And this is certainly true of museum games. There’s very little evaluative data that would allow us, as a field, to judge how effective games are at achieving the goals we’ve set out for them. Identifying a gap in the research is always a good moment. There’s some work to be done in pulling together a comprehensive history of museum games, and looking at how they’ve performed and why so that we can go on to create games that do what we want them to do.

What do you think about educational games in the museum?






Are Museum Apps Boring?

In my last post about museums and mobile I quoted someone who had commented on Matthew Petrie’s article in the Guardian claiming museum apps are “spectacularly boring.” This comment seems to have stuck with me as I’ve been asking myself if it’s true ever since.


Current Mobile Technology Offerings. From AAM Mobile Survey

Current Mobile Technology Offerings. From AAM Mobile Survey

As you can see from the chart above most museum mobile interpretation comes in the form of an audio tour. That’s the same old content repackaged into a shiny new device. So are museum apps boring? Yes. I shouldn’t be so glib about it. Ed Rodley actually just wrote a post about how the right narrator can make one of those boring audio guides into an engaging experience. Content does matter, as Museum Nerd wrote in his recent review of a number of museum apps

I found that some of my favorite apps were no more than an illustrated audio tour, but the content was well-written and compelling. In short, you don’t need to wow me with your newfangled app technologies, just give me information presented in a compelling way and show me what you’re talking about and I’m happy.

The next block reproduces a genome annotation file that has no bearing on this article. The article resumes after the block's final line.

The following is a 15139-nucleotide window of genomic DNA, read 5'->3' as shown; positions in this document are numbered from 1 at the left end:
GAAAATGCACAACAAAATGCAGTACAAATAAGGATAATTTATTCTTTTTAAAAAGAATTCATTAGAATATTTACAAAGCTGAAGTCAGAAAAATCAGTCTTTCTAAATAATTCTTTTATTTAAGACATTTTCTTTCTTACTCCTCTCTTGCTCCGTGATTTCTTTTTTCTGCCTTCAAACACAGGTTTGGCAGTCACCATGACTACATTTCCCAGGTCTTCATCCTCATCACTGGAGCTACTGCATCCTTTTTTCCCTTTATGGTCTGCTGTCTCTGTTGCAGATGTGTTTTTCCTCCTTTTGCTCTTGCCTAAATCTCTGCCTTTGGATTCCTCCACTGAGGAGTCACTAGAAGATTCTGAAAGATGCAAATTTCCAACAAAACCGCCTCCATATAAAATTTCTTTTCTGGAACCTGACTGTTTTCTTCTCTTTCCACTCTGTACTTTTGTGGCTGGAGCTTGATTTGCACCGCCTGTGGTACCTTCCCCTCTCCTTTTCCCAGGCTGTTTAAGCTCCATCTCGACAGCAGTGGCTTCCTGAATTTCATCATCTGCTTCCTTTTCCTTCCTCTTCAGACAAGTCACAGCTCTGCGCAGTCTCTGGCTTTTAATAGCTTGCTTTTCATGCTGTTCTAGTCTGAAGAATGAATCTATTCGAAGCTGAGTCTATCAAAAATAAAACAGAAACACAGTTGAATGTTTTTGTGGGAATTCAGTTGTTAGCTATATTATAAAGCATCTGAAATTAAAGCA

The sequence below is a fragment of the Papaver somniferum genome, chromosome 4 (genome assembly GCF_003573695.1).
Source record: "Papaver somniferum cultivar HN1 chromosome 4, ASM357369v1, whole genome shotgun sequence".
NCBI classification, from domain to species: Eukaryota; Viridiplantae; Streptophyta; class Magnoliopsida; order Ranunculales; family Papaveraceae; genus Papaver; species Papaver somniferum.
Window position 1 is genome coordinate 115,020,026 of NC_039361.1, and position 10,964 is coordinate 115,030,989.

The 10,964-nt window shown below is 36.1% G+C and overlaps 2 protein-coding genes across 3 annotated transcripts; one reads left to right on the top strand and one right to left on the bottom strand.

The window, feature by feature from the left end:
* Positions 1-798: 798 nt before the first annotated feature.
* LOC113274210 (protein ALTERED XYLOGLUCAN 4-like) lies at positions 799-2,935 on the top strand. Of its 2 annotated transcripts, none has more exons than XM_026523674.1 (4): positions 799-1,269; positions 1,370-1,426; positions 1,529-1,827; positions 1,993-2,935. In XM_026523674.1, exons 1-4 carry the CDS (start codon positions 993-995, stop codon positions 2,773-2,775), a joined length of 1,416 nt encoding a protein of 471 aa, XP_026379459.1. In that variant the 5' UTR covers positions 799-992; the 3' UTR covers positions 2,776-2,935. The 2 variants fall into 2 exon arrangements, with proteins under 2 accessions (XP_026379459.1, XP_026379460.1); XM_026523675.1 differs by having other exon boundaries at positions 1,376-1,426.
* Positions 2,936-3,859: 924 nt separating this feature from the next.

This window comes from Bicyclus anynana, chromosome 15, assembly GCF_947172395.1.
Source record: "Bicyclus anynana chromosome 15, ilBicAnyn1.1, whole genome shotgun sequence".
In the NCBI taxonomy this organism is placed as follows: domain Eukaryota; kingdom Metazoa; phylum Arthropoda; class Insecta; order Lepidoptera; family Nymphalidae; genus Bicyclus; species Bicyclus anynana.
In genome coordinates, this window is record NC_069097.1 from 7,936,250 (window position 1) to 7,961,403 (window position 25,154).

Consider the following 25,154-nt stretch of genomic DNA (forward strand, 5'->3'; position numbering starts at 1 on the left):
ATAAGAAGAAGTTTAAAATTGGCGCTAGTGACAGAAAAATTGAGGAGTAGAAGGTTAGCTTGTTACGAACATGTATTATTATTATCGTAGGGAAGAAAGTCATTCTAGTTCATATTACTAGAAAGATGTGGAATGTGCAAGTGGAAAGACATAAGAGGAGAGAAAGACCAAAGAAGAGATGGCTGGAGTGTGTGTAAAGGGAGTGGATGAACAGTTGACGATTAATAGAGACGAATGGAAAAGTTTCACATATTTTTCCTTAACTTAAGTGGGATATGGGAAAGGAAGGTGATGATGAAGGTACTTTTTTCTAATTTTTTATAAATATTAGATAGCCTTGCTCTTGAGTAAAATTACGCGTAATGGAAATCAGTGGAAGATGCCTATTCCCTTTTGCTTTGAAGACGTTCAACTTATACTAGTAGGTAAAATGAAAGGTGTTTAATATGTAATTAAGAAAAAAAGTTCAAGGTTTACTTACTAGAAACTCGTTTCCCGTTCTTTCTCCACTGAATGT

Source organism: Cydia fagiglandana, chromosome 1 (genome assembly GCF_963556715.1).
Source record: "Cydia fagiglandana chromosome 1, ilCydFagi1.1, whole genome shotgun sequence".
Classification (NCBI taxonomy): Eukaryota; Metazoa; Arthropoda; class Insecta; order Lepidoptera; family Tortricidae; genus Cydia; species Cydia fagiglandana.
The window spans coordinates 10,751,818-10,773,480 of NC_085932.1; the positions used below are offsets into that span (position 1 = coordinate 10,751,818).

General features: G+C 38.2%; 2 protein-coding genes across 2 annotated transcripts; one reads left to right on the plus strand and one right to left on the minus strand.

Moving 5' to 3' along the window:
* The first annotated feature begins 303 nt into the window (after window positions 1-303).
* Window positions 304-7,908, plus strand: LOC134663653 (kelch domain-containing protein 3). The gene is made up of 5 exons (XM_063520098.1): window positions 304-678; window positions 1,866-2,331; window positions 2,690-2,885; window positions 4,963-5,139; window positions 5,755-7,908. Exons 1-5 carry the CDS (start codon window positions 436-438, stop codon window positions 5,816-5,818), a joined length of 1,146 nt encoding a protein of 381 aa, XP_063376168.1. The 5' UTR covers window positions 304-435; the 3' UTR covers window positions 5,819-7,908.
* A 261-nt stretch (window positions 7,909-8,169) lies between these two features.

Yes good content can make any format interesting but truly exciting apps do something new, different and take advantage of the medium they are in.

Lateral Thinking

I had a professor in Grad school who used to tell us to use “Lateral Thinking.” Why reinvent the wheel when you can look at what others are doing successfully and emulate it? So let’s apply this and look outside the museum industry to see what’s working that we can use.

Candy Crush

Candy Crush

There’s an excellent top 5 matrix showing the most popular free and paid apps in different countries across categories on a daily basis. Here are some of the most popular apps:

–          Addictive puzzle games like Candy Crush and 4 Pics 1 Song

–          Skill building games like Bad Piggies where you have to build contraptions

–          Games based on adorable film characters like Minion Rush

Games are popular, especially ones with puzzles (no surprise). Museums have already been using puzzles in both digital and analogue content. Maybe it’s about looking at how the puzzles are presented and why they are so compelling in games like Candy Crush. This is not a scavenger hunt where you have to answer obscure questions about a painting. Maybe that would work if you had to match three paintings or you lose one of your five lives and once you’ve matched them you proceed to the next level while letting all your Facebook friends know.